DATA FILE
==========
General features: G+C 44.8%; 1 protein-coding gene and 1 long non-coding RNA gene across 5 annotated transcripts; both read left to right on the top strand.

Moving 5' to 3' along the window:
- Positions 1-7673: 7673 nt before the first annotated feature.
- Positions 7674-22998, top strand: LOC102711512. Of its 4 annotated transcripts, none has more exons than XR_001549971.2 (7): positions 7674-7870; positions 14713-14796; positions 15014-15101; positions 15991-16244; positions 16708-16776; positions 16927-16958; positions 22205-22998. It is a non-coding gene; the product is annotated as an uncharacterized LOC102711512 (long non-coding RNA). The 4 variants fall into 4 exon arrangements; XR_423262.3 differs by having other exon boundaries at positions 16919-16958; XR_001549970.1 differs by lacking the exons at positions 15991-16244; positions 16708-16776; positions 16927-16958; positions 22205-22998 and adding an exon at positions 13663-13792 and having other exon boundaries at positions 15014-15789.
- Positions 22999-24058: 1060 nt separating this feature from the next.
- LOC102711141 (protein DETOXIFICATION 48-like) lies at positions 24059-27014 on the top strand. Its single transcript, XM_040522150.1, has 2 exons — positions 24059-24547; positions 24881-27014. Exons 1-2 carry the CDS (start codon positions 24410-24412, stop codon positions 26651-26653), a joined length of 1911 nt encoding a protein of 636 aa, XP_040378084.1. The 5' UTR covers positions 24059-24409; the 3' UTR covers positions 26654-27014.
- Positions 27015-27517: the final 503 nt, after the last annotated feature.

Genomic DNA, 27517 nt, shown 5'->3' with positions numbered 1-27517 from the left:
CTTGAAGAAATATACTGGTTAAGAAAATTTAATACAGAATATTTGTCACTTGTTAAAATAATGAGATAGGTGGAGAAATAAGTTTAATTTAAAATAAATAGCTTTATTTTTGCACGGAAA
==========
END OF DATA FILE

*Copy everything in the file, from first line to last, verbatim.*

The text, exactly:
General features: G+C 44.8%; 1 protein-coding gene and 1 long non-coding RNA gene across 5 annotated transcripts; both read left to right on the top strand.

Moving 5' to 3' along the window:
- Positions 1-7673: 7673 nt before the first annotated feature.
- Positions 7674-22998, top strand: LOC102711512. Of its 4 annotated transcripts, none has more exons than XR_001549971.2 (7): positions 7674-7870; positions 14713-14796; positions 15014-15101; positions 15991-16244; positions 16708-16776; positions 16927-16958; positions 22205-22998. It is a non-coding gene; the product is annotated as an uncharacterized LOC102711512 (long non-coding RNA). The 4 variants fall into 4 exon arrangements; XR_423262.3 differs by having other exon boundaries at positions 16919-16958; XR_001549970.1 differs by lacking the exons at positions 15991-16244; positions 16708-16776; positions 16927-16958; positions 22205-22998 and adding an exon at positions 13663-13792 and having other exon boundaries at positions 15014-15789.
- Positions 22999-24058: 1060 nt separating this feature from the next.
- LOC102711141 (protein DETOXIFICATION 48-like) lies at positions 24059-27014 on the top strand. Its single transcript, XM_040522150.1, has 2 exons — positions 24059-24547; positions 24881-27014. Exons 1-2 carry the CDS (start codon positions 24410-24412, stop codon positions 26651-26653), a joined length of 1911 nt encoding a protein of 636 aa, XP_040378084.1. The 5' UTR covers positions 24059-24409; the 3' UTR covers positions 26654-27014.
- Positions 27015-27517: the final 503 nt, after the last annotated feature.

Genomic DNA, 27517 nt, shown 5'->3' with positions numbered 1-27517 from the left:
CTTGAAGAAATATACTGGTTAAGAAAATTTAATACAGAATATTTGTCACTTGTTAAAATAATGAGATAGGTGGAGAAATAAGTTTAATTTAAAATAAATAGCTTTATTTTTGCACGGAAA